Michael Pineda might as well have been wearing a flashing neon sign around his neck Wednesday night, alerting the baseball world that he was once again using pine tar.
The thing is, if he had done that, he would have gotten the sticky stuff on the sign. Yes, that is right, the least conspicuous place to keep the pine tar that Pineda could think of was smack dab on the side of his neck, in plain sight for everyone to see.
Very clever, Michael. Red Sox skipper John Farrell and the umps needed 20/20 vision to catch that one.
After a shaky first inning that saw Pineda give up two runs to Boston, the Yankees pitcher returned for his second frame with an obvious brown smudge across his neck. Farrell spotted it, talked with home plate umpire Gerry Davis, and just like that, Pineda's night was over.
This, of course, is not the first time Pineda has been caught with an illegal substance this season. The last time came against the Red Sox on April 10, which explains why Boston was so privy to it this time around. Last time, Pineda kept a glob of it on his wrist, once again for all to see. And that is where the problem lies.
You see, while the written Rule 8.02 states that pitchers are forbidden from using a foreign substance on a ball, there is an unwritten rule which says that as long as you do not shove it in the face of your opponents or the umpires, it is generally okay to use pine tar.
Frankly, the unwritten rule makes more sense. Pine tar, unlike other ways in which pitchers cheat (see Jeff Passan's "Pitchers' guide to cheating: How to do it right"), does not affect a ball's movement or break. Instead, pine tar is about getting a grip on the baseball, and on a cold or rainy day is that not better and safer for everyone?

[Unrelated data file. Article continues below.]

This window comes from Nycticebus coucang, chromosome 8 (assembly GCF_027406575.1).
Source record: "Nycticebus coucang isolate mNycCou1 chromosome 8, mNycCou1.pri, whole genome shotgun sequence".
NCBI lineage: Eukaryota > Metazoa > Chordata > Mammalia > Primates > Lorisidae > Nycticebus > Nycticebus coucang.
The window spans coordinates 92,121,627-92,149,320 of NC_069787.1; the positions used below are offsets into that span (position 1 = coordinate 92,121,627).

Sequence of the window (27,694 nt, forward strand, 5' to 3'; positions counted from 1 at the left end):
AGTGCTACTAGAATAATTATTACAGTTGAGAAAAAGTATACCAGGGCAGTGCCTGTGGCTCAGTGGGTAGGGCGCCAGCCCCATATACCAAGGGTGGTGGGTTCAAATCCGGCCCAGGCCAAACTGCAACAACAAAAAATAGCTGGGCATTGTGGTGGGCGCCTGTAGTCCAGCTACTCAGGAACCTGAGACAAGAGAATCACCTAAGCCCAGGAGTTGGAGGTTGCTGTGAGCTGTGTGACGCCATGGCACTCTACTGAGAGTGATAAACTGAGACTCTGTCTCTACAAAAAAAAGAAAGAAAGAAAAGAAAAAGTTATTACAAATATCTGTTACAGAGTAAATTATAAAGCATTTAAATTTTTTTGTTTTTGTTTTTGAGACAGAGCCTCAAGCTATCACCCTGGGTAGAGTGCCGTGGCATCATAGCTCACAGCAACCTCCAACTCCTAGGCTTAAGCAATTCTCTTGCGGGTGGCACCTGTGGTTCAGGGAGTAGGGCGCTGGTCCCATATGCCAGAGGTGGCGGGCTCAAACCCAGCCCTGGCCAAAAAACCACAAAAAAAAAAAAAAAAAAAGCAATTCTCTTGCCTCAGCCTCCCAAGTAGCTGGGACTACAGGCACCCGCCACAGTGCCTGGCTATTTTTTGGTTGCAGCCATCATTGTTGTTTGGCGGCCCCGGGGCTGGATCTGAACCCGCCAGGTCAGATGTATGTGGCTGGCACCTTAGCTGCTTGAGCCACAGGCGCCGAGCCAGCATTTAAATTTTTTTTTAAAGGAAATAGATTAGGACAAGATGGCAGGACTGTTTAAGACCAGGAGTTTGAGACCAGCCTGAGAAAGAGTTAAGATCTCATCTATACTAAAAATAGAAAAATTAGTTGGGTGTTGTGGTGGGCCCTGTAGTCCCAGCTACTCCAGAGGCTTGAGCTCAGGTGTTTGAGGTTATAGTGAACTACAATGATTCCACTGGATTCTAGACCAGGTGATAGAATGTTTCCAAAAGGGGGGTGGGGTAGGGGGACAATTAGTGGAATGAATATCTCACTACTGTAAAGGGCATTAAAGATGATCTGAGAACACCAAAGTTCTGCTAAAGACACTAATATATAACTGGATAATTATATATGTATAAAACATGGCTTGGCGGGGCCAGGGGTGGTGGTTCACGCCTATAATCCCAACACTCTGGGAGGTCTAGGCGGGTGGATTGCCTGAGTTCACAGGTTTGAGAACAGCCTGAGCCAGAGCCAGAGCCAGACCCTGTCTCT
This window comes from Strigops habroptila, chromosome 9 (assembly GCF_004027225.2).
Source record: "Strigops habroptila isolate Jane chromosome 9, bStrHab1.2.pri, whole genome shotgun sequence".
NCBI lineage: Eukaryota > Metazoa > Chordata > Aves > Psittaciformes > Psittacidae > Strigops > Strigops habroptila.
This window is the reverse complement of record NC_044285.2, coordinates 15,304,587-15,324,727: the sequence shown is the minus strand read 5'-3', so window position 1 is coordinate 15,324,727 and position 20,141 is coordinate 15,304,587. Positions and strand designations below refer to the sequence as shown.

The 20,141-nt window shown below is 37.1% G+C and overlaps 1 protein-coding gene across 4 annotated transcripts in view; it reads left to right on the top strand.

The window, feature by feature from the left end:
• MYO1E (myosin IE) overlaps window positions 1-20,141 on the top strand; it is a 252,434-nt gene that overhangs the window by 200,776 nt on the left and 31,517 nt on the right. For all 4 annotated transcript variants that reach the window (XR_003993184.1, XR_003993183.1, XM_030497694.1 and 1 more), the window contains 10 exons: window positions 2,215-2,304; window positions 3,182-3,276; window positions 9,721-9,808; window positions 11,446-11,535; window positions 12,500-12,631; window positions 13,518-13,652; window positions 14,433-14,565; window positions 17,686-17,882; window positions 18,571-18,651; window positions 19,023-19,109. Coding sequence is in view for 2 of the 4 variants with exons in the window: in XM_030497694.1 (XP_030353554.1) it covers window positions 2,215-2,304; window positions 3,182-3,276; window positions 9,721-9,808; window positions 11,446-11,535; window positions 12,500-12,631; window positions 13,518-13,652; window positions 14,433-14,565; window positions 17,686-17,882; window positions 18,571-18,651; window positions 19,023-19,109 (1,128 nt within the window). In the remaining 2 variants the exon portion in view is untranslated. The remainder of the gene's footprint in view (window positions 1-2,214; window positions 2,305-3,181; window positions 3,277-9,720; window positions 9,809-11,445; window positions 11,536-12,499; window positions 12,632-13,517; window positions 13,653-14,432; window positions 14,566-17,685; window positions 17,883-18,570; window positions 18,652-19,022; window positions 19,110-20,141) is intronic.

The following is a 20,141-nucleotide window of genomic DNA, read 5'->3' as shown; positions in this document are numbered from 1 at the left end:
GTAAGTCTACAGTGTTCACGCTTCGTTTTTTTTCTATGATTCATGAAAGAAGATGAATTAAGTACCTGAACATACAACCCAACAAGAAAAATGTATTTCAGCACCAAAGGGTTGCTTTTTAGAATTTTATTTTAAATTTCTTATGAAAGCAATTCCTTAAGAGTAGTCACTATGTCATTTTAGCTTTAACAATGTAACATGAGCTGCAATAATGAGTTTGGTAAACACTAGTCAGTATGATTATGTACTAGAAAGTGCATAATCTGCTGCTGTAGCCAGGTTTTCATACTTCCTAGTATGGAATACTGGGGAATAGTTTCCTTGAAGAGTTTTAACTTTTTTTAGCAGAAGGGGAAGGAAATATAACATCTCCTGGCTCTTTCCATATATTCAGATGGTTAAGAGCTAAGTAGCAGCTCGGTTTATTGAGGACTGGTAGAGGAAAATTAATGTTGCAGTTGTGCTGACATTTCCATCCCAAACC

It's an unwritten rule in the game. I'm sure a lot of pitchers do it. As a hitter, do what you got to do from letting that ball go astray and hitting me in the head. I'm fine with that.
That same day, former Yankees and Mets pitcher and current YES Network broadcaster Al Leiter came to Pineda's defense, bashing the rule against pine tar on the Boomer and Carton radio show.
Notice, both Leiter and Victorino emphasize how a better grip is safer for the batter, especially when a guy like Pineda is throwing in the mid-90s.
Of course, the rule is still in effect, so Pineda had to go once he flaunted it on his neck for a second time. That is where he went wrong—he used it blatantly. There was no effort by him to conceal it. He smeared a bunch of it on his neck and took the mound without a care in the world, and that is where he messed up.
As Passan points out, the problem was that he was too obvious about it.
In addition to the ejection, Pineda is all but guaranteed a suspension. Joel Sherman of the New York Post looked at some recent cases of pitchers who were suspended for pine tar.
If Major League Baseball can be objective here, which they certainly have been with the rule book as of late, the league will look at declassifying pine tar as a "foreign substance." It just makes sense.
In the meantime, if Pineda is going to continue to use the stuff, it would be advised that he use some common sense and be a tad more sneaky about it.
What is your take on the Michael Pineda situation and on the rule banning the use of pine tar? Be sure to voice your opinions below.